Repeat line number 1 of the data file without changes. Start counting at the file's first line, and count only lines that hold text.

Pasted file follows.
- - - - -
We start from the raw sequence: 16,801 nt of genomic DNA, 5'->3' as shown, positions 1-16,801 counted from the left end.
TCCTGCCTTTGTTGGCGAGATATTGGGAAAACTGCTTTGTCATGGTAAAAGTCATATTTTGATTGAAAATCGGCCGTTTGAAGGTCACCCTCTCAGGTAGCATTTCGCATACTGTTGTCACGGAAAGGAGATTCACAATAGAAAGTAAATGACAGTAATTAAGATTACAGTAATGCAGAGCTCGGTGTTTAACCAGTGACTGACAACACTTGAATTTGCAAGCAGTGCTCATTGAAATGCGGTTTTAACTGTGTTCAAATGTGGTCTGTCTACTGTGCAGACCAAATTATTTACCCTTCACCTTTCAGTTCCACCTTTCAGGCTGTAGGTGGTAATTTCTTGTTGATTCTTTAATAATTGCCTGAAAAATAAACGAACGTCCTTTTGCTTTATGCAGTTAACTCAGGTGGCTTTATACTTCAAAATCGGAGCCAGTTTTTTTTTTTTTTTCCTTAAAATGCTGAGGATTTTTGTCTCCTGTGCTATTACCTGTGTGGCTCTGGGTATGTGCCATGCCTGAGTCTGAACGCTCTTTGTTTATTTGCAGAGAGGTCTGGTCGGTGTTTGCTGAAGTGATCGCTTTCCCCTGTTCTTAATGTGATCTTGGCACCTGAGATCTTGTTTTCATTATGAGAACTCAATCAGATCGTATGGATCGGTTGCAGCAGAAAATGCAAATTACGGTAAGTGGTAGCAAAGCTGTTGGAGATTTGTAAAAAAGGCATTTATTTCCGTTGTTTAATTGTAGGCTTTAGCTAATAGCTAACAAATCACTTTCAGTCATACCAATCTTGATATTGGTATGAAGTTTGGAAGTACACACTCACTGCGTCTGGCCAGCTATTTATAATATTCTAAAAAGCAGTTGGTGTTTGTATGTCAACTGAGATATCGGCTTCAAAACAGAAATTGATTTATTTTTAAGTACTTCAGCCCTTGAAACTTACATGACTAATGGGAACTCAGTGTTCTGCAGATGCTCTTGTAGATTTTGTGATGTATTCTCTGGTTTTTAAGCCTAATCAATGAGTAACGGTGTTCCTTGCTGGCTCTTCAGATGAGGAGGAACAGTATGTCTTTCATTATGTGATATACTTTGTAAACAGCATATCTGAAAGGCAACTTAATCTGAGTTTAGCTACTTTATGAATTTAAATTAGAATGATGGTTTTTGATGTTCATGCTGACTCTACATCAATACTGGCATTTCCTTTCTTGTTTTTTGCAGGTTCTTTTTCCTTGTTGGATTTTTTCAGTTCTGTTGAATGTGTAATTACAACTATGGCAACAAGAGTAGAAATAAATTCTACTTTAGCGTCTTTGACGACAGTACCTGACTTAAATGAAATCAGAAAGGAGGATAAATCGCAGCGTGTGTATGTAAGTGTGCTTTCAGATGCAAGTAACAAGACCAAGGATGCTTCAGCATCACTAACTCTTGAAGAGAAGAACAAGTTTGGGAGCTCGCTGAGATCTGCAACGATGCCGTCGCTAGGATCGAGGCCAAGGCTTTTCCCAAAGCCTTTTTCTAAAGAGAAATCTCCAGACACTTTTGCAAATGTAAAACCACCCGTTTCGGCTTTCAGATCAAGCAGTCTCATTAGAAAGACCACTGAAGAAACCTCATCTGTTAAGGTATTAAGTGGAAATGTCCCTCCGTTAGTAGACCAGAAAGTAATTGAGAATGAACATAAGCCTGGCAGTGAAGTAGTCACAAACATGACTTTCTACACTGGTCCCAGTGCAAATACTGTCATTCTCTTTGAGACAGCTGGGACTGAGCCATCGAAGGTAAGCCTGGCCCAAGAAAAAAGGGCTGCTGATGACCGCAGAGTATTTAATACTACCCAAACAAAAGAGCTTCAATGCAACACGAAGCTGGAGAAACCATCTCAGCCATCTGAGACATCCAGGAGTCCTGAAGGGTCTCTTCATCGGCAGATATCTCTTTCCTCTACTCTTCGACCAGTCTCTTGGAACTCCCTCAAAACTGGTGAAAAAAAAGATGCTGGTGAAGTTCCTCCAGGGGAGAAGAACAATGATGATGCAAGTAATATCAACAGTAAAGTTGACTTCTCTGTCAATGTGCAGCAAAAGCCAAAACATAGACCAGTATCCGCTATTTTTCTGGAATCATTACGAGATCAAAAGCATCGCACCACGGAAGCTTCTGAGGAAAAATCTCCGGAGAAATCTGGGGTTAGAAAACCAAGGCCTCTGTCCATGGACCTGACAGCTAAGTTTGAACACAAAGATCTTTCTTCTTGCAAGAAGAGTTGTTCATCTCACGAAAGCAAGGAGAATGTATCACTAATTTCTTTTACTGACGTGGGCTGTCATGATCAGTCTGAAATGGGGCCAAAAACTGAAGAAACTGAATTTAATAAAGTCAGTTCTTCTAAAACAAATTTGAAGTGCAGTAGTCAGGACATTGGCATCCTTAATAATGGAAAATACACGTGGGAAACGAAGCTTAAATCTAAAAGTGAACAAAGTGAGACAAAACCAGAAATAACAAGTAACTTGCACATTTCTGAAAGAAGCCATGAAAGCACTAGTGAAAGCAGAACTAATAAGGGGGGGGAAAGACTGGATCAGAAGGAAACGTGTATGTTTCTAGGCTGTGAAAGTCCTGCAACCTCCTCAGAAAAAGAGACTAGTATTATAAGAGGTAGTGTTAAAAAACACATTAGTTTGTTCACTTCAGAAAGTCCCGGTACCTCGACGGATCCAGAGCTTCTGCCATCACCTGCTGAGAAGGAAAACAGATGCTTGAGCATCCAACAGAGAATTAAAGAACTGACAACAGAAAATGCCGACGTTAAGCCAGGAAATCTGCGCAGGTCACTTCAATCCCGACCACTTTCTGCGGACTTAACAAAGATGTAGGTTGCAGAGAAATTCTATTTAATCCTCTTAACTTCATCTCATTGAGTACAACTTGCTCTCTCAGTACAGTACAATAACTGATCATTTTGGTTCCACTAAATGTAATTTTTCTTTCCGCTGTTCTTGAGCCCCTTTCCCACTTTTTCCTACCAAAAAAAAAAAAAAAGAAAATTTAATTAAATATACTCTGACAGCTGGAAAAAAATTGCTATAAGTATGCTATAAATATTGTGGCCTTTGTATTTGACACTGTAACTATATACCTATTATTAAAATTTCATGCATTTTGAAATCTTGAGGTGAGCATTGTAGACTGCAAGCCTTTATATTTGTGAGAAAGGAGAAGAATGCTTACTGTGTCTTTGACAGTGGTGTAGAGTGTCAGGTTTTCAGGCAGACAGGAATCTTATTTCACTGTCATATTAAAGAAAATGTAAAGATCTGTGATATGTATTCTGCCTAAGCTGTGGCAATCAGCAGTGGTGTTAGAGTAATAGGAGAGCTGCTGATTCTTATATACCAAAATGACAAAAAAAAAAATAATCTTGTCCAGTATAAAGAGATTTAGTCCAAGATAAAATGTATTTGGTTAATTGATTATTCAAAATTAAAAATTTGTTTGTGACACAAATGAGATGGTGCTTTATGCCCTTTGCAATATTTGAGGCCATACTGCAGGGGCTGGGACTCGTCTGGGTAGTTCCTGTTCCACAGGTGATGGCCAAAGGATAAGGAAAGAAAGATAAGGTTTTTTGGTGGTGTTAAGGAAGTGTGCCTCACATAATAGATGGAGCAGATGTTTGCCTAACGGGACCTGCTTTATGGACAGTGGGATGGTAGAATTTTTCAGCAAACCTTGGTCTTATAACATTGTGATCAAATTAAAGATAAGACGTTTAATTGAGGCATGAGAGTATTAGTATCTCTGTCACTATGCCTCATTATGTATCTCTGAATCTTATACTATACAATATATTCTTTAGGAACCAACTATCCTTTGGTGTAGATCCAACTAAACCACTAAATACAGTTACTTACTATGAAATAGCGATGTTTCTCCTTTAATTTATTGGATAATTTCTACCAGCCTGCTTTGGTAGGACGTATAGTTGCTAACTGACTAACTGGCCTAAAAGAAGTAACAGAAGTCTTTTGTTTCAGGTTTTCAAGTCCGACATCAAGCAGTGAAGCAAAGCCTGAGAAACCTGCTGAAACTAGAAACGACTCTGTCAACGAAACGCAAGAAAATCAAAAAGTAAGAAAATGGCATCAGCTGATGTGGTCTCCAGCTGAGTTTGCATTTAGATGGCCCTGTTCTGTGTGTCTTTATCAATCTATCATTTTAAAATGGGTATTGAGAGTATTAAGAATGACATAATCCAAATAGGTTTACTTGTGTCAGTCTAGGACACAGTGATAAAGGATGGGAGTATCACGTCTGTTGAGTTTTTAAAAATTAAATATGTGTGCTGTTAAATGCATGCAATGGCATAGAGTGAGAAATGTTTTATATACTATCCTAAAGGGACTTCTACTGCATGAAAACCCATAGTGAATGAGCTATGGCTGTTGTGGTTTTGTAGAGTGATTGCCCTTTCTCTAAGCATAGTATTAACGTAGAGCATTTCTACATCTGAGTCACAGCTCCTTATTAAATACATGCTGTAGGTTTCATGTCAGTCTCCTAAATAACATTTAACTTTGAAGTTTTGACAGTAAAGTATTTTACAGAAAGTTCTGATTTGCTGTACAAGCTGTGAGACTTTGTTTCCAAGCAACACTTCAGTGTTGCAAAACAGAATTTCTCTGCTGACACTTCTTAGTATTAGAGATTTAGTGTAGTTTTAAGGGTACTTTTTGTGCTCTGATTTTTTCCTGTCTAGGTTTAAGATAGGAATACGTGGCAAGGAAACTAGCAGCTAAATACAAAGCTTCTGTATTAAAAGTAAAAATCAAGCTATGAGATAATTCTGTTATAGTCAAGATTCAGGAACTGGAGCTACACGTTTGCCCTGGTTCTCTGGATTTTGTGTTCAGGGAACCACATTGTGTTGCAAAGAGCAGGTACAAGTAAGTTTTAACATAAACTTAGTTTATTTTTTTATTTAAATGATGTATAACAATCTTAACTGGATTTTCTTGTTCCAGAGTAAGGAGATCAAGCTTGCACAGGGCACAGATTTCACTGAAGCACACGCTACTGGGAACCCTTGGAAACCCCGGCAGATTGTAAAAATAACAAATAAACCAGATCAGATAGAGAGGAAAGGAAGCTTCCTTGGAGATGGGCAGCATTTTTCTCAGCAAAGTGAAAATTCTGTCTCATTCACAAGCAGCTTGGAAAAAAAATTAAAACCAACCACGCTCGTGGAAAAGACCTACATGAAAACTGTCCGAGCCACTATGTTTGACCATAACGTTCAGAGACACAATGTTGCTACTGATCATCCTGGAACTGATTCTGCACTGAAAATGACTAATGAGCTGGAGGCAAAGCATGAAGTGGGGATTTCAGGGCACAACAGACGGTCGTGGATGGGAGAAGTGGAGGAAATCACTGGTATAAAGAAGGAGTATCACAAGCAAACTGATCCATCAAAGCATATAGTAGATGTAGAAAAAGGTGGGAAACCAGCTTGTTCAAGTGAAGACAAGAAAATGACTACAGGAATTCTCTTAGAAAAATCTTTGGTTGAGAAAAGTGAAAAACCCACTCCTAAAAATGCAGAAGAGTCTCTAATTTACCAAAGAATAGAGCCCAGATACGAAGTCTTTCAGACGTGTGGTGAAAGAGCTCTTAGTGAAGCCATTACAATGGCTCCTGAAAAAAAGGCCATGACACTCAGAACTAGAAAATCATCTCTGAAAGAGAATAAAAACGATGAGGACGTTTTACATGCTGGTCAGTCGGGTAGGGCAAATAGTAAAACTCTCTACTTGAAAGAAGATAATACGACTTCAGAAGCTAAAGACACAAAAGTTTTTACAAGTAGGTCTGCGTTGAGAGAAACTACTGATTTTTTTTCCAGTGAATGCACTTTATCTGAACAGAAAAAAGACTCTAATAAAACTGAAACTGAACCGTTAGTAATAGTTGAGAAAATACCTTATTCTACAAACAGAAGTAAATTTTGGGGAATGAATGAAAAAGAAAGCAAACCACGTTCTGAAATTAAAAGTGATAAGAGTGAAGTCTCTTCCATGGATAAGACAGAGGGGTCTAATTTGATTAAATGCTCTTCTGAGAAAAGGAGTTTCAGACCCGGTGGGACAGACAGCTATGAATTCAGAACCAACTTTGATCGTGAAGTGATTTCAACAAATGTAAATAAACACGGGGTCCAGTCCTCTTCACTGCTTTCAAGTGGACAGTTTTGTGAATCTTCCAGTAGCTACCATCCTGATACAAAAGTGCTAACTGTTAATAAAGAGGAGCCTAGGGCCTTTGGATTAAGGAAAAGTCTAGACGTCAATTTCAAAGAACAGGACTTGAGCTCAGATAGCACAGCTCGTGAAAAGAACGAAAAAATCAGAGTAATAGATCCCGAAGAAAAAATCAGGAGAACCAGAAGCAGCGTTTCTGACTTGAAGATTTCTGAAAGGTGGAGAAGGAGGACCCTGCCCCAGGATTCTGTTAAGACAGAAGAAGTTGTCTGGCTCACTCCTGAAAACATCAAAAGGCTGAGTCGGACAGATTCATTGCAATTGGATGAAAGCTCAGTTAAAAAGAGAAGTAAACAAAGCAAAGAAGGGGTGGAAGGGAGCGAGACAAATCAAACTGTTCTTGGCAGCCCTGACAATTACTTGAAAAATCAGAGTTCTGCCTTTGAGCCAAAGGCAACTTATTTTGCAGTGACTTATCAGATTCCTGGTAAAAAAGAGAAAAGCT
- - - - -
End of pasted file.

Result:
We start from the raw sequence: 16,801 nt of genomic DNA, 5'->3' as shown, positions 1-16,801 counted from the left end.